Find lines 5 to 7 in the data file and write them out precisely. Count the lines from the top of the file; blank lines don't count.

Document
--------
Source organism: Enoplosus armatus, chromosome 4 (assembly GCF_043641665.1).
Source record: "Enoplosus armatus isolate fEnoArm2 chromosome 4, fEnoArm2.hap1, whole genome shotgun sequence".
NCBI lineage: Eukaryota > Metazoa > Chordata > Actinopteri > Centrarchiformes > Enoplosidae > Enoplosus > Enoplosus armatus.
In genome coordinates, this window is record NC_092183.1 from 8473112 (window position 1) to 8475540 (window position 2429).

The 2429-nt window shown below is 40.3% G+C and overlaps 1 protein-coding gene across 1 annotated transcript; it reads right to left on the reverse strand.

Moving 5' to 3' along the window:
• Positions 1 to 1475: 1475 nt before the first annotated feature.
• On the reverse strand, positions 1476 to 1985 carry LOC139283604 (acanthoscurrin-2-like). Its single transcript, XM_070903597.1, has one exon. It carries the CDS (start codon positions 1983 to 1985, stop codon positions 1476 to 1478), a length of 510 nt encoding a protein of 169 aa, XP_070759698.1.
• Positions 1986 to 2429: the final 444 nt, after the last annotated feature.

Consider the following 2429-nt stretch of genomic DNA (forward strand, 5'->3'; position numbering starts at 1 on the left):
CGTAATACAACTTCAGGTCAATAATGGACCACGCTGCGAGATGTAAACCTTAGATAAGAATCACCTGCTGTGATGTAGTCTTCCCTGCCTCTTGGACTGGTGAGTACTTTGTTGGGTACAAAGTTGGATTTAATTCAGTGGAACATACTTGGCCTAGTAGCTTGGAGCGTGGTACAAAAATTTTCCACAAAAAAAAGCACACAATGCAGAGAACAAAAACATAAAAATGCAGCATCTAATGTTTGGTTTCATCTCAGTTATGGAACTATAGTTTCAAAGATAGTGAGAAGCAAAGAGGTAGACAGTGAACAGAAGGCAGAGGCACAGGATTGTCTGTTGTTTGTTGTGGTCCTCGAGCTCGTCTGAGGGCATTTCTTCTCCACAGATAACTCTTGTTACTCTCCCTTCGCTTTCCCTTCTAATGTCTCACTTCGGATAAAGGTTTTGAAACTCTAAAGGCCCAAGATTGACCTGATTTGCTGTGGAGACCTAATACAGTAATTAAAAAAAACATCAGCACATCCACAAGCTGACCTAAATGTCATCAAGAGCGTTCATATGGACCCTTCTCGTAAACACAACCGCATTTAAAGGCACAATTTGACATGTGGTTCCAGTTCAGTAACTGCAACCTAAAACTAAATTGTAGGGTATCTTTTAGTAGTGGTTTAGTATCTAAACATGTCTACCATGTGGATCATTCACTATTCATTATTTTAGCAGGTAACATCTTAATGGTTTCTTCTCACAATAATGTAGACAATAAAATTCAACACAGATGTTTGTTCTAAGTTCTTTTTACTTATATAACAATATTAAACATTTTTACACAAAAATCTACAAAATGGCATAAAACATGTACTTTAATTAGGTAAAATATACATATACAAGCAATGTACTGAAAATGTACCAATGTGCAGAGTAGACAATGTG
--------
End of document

The 2429-nt window shown below is 40.3% G+C and overlaps 1 protein-coding gene across 1 annotated transcript; it reads right to left on the reverse strand.

Moving 5' to 3' along the window:
• Positions 1 to 1475: 1475 nt before the first annotated feature.